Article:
In a consumer culture the main complaint people voice is about money. Not having enough of it, owing too much of it, not having it when you want it, others not giving it where they need to, too many people asking for it, people not using it ‘wisely’, money management, saving for a rainy day, spending it all because you can, etc, etc, etc. It’s a huge river running through everything these days. Which is not to say that it hasn’t been in the past. I don’t know that there has ever been a Utopia where everyone has everything they need and the ability to get anything they need at any time. No matter what the culture, people want things and need to figure out a healthy way to get them, although that’s not always the action they take to make it happen. However with the near collapse of the banking industry (although not the bankers themselves) and the housing market tanking, high unemployment and alla that, money is on everyone’s mind.
But the reality is that money is just a means to value something. It is a common language that we use to be able to communicate with each other what value something has. Just as you don’t actually buy gas, you buy the ability to drive your car for another week or month (depending on your gas mileage), you don’t actually have money, you have the ability to barter for things that you want or need or both. So when you purchase something you are valuing that thing in a way that others can readily understand and agree or disagree with. It’s a very clear and up front means of valuation.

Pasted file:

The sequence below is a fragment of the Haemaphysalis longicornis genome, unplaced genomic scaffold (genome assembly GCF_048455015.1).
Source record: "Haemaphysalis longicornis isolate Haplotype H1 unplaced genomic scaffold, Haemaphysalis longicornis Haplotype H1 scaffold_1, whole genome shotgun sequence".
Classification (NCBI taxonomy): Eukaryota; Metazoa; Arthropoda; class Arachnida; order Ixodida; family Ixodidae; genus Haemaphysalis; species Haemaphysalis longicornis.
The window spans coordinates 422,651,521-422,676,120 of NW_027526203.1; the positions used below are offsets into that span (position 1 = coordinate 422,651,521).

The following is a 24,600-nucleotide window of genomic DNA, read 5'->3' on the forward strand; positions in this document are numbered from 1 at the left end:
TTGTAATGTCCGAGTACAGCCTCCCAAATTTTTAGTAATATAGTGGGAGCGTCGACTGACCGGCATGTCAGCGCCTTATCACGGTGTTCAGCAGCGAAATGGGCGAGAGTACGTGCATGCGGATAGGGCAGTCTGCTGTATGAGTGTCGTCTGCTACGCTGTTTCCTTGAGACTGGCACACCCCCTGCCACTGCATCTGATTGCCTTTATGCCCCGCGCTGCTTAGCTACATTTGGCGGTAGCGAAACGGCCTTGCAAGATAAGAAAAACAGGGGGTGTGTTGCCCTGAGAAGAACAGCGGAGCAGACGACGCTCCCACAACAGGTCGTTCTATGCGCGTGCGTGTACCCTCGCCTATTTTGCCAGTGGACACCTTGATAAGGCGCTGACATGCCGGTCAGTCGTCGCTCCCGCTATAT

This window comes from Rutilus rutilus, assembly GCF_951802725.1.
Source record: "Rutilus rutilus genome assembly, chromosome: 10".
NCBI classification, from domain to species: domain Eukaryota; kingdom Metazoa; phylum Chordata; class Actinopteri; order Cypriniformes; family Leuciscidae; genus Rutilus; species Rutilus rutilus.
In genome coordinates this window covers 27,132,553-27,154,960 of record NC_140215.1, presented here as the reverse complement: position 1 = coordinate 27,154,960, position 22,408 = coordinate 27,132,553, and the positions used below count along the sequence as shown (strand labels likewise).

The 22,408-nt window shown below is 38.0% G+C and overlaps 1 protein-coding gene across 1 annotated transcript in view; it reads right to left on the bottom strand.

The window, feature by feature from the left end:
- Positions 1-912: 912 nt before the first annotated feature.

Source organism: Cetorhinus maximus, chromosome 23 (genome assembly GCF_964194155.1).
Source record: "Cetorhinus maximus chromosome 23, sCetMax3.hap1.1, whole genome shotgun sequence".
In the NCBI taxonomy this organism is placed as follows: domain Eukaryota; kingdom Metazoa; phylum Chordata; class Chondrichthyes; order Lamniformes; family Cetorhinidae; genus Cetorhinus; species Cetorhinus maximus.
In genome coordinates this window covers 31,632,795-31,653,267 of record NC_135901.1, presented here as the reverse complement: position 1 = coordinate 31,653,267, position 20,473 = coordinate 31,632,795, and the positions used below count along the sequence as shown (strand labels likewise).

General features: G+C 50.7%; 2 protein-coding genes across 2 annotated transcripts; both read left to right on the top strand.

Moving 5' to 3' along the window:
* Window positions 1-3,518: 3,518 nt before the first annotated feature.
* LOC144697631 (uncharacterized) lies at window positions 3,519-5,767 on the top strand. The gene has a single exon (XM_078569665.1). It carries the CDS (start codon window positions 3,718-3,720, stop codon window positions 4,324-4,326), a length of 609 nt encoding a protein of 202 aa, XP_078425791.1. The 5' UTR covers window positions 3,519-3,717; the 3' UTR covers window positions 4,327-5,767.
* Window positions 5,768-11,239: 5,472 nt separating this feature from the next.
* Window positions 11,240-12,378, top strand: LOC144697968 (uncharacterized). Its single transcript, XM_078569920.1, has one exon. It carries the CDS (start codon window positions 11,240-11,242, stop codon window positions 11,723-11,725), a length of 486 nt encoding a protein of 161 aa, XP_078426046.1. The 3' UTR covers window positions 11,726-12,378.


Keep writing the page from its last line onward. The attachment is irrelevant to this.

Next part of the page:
Which is why things can get complicated very quickly when money and friends or money and family get intertwined. Because money is a way you value something and people can get easily confused between the ‘thing’ you are valuing and the value of the relationship between you. When you are looking for a job you have a set value for the work you are going to provide and the employer has a value on that service and part of the conversation between you is coming to an agreement on what they will pay and what you will accept. While it can seem like a complicated dance between the two of you, the only one that might be emotionally invested in the process is you to the extent that you feel personally judged by the process. Rarely does the person doing the hiring have any emotional connection to the outcome and it is truly just a valuation of the service. Family and friend are by definition emotionally involved in how you value them.
The easiest way to find out how someone truly feels about you and about themselves and the relationship between you is to put money into the equation. Just paying for lunch can be a minefield. There are friends that never pick up the tab, friends who always pick it up and make a big stink about it (like it makes them king), friends who need to calculate every penny owed by each person, and people who just want to split it all down the middle. Remembering that it’s not “about the money” but about being valued can help you navigate through seemingly bizarre and random issues around money. It can also help when entering into larger or more substantive discussions about money. When getting married, it’s not really about the money when you discuss who works, how many accounts to have, who has access, it’s about value, relationship, and empowerment. No one wants to have to ask for each penny or to have someone else have power over their ability to do what they want to do. It makes them feel judged instead of valued.
So as you are going through your day today, look at the money in your pocket, the bank account online, your credit card, and think about them not as money and all the complaints you have about it, but as the power to value something or someone. What are you valuing today and how are you valuing it? And what value do they/it provide to you?